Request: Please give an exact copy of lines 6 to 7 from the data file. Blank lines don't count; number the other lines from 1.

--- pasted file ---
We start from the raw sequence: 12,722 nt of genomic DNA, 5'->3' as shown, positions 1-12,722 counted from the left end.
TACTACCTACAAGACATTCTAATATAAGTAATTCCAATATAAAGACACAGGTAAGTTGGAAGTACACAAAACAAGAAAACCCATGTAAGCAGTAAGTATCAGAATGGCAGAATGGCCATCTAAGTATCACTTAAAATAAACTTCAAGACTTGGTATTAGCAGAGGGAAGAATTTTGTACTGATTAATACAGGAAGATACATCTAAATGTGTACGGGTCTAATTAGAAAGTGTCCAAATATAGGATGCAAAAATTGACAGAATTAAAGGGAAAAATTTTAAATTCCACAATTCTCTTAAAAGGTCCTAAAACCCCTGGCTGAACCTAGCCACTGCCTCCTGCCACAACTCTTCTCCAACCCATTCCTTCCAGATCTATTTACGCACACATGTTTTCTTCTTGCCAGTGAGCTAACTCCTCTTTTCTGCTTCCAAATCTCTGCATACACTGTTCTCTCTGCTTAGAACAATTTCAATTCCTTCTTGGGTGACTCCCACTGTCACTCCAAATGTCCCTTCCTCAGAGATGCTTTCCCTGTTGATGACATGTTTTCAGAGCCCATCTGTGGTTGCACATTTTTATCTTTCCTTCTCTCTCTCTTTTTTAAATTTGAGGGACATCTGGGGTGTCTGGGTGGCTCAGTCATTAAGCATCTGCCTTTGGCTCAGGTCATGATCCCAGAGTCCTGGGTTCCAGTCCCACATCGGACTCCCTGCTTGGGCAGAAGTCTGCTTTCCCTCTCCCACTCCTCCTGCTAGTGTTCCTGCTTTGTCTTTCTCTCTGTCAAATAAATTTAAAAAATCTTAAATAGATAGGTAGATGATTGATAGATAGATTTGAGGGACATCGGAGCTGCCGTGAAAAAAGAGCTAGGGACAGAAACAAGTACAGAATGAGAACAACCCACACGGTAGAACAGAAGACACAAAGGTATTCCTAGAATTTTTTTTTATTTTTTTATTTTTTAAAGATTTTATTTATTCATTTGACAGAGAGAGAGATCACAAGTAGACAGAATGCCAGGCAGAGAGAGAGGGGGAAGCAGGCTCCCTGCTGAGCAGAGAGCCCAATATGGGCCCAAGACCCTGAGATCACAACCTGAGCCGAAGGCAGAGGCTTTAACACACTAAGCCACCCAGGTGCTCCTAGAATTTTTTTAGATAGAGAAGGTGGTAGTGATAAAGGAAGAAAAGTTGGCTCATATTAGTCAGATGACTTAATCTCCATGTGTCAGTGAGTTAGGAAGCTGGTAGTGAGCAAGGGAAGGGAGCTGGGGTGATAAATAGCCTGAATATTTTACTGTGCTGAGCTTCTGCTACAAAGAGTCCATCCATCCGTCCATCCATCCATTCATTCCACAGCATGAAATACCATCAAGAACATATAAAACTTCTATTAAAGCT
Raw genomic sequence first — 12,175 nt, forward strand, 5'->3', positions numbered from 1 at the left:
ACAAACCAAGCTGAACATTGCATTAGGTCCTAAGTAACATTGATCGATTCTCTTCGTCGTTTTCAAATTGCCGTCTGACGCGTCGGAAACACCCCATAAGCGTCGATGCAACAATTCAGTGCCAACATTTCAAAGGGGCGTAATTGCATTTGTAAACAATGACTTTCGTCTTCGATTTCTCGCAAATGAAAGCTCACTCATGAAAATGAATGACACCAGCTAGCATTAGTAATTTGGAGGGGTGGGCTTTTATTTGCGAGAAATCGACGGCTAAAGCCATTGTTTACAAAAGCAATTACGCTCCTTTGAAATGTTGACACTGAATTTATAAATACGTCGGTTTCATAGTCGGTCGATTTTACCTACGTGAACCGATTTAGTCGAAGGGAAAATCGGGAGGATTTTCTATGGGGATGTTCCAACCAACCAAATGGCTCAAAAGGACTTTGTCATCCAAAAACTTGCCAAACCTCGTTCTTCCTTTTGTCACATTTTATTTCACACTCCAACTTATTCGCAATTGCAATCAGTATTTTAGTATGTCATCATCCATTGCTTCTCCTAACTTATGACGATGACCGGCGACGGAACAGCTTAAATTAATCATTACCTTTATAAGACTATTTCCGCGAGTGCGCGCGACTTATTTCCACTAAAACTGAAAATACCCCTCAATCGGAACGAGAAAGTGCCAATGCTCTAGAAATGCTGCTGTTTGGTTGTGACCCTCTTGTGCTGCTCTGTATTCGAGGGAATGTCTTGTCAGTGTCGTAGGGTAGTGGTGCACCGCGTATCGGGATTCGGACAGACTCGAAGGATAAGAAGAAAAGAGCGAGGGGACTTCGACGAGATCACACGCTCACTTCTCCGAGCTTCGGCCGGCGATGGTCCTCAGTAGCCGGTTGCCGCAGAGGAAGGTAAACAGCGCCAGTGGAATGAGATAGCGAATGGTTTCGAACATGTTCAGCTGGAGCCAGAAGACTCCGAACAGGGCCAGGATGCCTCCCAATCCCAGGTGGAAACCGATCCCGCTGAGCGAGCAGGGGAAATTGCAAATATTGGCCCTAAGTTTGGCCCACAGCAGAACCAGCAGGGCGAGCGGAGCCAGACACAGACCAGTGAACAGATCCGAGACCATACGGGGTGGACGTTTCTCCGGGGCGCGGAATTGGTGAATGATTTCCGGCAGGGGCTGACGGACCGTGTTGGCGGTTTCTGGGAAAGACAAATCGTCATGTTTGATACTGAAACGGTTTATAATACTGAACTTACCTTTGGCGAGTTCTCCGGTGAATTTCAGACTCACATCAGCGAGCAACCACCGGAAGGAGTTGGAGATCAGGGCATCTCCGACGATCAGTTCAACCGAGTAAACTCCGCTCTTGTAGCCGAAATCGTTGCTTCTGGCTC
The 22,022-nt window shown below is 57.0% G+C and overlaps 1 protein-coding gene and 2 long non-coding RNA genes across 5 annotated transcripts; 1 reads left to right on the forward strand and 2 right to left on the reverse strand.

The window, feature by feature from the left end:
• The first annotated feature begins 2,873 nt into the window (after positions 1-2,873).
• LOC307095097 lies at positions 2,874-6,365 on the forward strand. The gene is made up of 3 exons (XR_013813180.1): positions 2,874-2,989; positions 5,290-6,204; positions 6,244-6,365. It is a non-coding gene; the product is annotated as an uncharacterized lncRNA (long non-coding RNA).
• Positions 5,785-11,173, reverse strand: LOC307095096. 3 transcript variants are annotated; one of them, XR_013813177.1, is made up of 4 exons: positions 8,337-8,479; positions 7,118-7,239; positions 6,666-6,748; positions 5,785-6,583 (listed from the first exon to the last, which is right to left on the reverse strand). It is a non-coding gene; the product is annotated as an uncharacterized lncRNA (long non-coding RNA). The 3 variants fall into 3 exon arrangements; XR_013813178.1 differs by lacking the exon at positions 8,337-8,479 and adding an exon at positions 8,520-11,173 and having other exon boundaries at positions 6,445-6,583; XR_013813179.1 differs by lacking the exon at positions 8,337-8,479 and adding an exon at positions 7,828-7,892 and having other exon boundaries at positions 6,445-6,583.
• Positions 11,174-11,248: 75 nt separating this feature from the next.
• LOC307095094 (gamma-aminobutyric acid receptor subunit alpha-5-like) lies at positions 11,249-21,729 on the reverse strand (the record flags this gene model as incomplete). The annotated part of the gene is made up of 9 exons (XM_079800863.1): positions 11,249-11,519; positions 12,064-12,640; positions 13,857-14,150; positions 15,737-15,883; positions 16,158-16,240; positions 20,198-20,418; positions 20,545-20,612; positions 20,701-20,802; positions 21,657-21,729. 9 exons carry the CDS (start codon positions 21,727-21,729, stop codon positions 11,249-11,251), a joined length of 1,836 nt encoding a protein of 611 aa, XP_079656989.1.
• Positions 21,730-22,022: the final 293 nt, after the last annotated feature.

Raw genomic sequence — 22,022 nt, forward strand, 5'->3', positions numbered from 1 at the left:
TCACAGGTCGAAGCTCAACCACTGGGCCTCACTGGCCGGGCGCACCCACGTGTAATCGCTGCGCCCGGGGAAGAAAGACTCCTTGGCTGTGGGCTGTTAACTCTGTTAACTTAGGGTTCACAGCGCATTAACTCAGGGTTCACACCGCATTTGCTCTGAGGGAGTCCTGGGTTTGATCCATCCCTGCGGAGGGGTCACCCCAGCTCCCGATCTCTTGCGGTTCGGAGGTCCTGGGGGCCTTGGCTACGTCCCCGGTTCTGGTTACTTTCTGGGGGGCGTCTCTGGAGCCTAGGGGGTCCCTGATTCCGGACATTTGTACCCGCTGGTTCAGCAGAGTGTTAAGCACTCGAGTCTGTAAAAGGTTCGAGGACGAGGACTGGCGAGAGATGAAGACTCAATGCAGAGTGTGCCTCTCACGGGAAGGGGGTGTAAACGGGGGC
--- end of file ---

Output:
The window, feature by feature from the left end:
• The first annotated feature begins 2,873 nt into the window (after positions 1-2,873).